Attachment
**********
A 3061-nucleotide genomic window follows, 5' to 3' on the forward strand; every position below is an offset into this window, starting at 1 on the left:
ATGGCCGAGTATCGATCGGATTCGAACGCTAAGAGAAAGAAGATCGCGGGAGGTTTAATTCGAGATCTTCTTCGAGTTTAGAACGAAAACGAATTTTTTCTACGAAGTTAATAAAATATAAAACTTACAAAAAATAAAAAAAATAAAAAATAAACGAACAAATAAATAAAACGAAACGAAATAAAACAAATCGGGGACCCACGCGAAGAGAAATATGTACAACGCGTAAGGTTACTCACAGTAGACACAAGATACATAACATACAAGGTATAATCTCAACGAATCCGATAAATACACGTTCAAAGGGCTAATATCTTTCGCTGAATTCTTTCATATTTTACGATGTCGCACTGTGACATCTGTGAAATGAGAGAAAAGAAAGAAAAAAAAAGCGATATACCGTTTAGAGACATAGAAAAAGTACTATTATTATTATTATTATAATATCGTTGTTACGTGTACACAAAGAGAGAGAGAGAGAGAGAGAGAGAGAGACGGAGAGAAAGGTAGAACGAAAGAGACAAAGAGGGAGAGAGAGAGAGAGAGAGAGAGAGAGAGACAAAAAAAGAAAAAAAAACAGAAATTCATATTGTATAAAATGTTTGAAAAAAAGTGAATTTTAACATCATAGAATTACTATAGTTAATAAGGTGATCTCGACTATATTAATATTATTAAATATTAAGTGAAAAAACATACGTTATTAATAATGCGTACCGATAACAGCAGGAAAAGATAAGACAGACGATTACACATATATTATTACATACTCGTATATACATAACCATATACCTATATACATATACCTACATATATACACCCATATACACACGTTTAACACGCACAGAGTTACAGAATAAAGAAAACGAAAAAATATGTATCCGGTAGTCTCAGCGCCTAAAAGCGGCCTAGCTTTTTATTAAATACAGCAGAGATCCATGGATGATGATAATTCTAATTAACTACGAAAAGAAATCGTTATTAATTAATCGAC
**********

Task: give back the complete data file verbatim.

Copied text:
A 3061-nucleotide genomic window follows, 5' to 3' on the forward strand; every position below is an offset into this window, starting at 1 on the left:
ATGGCCGAGTATCGATCGGATTCGAACGCTAAGAGAAAGAAGATCGCGGGAGGTTTAATTCGAGATCTTCTTCGAGTTTAGAACGAAAACGAATTTTTTCTACGAAGTTAATAAAATATAAAACTTACAAAAAATAAAAAAAATAAAAAATAAACGAACAAATAAATAAAACGAAACGAAATAAAACAAATCGGGGACCCACGCGAAGAGAAATATGTACAACGCGTAAGGTTACTCACAGTAGACACAAGATACATAACATACAAGGTATAATCTCAACGAATCCGATAAATACACGTTCAAAGGGCTAATATCTTTCGCTGAATTCTTTCATATTTTACGATGTCGCACTGTGACATCTGTGAAATGAGAGAAAAGAAAGAAAAAAAAAGCGATATACCGTTTAGAGACATAGAAAAAGTACTATTATTATTATTATTATAATATCGTTGTTACGTGTACACAAAGAGAGAGAGAGAGAGAGAGAGAGAGAGACGGAGAGAAAGGTAGAACGAAAGAGACAAAGAGGGAGAGAGAGAGAGAGAGAGAGAGAGAGAGACAAAAAAAGAAAAAAAAACAGAAATTCATATTGTATAAAATGTTTGAAAAAAAGTGAATTTTAACATCATAGAATTACTATAGTTAATAAGGTGATCTCGACTATATTAATATTATTAAATATTAAGTGAAAAAACATACGTTATTAATAATGCGTACCGATAACAGCAGGAAAAGATAAGACAGACGATTACACATATATTATTACATACTCGTATATACATAACCATATACCTATATACATATACCTACATATATACACCCATATACACACGTTTAACACGCACAGAGTTACAGAATAAAGAAAACGAAAAAATATGTATCCGGTAGTCTCAGCGCCTAAAAGCGGCCTAGCTTTTTATTAAATACAGCAGAGATCCATGGATGATGATAATTCTAATTAACTACGAAAAGAAATCGTTATTAATTAATCGAC